When it was first conceptualized the Gambling Act was meant to act as a wholistic cover to protect the gamblers in the United Kingdom. However, just like many other industries across the planet, the gambling sector has been evolving, something that has in one way or the other rendered the previous laws and measure incompatible, to say the least.
Perhaps one of the biggest developments in the United Kingdom’s gambling industry is the growth of online and mobile gambling. In essence, the advancement we have seen in web and mobile technologies have brought gambling right to the pockets and palms of millions of people. That said, the rules and regulations governing the industry also need to be updated.
Thankfully, the government of the United Kingdom has recently affirmed its commitment to reviewing and adjusting the Gambling Act. The goal of this is to ensure that the laws are alignment with all of the advancements that are characteristic of the “digital age.”
This initiative is already receiving a lot of backing including from the public most of whom believe that more robust regulation is the way to go. A recent poll conducted but Survation revealed that well over 50 percent of the country’s residents are for the idea of capping the stakes of online casino games and online slots at £5.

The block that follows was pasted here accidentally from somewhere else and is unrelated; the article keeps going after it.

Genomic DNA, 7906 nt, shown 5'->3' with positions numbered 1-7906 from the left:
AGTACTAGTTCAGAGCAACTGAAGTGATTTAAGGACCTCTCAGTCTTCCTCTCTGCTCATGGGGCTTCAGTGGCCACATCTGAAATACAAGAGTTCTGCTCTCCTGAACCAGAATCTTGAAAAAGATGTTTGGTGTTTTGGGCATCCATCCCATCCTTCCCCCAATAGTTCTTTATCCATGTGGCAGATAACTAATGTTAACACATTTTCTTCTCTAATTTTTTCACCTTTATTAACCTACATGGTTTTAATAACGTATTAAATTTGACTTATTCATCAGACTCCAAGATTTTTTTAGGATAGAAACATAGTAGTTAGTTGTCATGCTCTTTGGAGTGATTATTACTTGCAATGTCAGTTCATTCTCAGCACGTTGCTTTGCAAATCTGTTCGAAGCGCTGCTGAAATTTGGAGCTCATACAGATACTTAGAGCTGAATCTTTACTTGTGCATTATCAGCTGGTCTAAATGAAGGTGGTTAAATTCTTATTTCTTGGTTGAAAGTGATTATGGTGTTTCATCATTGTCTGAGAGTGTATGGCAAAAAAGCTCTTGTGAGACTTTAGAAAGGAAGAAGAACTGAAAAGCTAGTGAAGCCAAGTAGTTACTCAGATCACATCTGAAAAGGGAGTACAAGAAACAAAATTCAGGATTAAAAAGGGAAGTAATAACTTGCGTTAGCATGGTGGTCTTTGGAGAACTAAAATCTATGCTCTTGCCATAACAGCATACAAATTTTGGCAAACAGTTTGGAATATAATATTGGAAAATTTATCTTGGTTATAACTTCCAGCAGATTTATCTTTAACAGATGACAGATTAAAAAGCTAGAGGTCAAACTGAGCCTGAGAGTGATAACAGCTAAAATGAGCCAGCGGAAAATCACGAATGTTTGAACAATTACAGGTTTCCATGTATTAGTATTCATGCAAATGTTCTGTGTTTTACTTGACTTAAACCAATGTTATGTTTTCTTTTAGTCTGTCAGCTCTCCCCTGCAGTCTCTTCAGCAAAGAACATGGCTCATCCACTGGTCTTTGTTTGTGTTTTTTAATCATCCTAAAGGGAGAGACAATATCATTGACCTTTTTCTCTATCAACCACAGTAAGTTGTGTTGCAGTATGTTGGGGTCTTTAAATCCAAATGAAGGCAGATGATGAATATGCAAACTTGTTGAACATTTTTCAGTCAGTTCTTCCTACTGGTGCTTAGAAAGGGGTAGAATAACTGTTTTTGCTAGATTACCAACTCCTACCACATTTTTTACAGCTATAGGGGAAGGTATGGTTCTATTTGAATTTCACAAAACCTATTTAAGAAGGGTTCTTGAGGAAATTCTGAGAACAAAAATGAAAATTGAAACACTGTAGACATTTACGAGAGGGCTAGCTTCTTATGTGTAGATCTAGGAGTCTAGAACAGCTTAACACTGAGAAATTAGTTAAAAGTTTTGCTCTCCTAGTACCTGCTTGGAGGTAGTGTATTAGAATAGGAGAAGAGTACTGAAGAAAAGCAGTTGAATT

Looking at the current laws, it is quite clear that they are designed to put what are arguably rather harmful products with very high stakes into the hands of anyone with a smartphone. In fact, a good number of online casino games currently delivered on the internet have no stake limits.
To put this into perspective, online slots, which are some of the most popular forms of online gambling, generated a whopping £2.2 billion in 2019. This was significantly higher than what the Fixed Odds Betting Terminals recorded in the same year.
The coronavirus pandemic also seemed to elevate some concerns as there is significantly more traffic to online gambling sites due to the lockdowns. While this might seem like a new revenue source for the gaming operators and a massive source of taxes for the government, the biggest issue comes from the fact that 60 percent of online profits are from 5 percent of gamblers.
The review of the Gambling Act is certainly going to have to put all of these concerns into consideration while at the same time making the industry conducive for regulated operators. Still, as it stands, player protection especially in the online and mobile gambling spaces, are the key focus areas.